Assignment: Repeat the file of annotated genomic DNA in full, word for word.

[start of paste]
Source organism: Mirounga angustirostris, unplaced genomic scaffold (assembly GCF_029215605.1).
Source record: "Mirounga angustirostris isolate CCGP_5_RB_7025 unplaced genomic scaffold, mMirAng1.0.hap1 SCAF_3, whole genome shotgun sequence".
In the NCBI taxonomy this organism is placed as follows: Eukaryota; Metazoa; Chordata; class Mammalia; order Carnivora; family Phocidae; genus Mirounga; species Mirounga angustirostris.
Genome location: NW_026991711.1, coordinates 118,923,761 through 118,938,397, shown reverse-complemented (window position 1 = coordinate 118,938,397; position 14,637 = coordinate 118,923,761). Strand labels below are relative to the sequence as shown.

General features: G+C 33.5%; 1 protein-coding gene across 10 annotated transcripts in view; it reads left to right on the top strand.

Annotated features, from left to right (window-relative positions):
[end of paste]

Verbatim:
Source organism: Mirounga angustirostris, unplaced genomic scaffold (assembly GCF_029215605.1).
Source record: "Mirounga angustirostris isolate CCGP_5_RB_7025 unplaced genomic scaffold, mMirAng1.0.hap1 SCAF_3, whole genome shotgun sequence".
In the NCBI taxonomy this organism is placed as follows: Eukaryota; Metazoa; Chordata; class Mammalia; order Carnivora; family Phocidae; genus Mirounga; species Mirounga angustirostris.
Genome location: NW_026991711.1, coordinates 118,923,761 through 118,938,397, shown reverse-complemented (window position 1 = coordinate 118,938,397; position 14,637 = coordinate 118,923,761). Strand labels below are relative to the sequence as shown.

General features: G+C 33.5%; 1 protein-coding gene across 10 annotated transcripts in view; it reads left to right on the top strand.

Annotated features, from left to right (window-relative positions):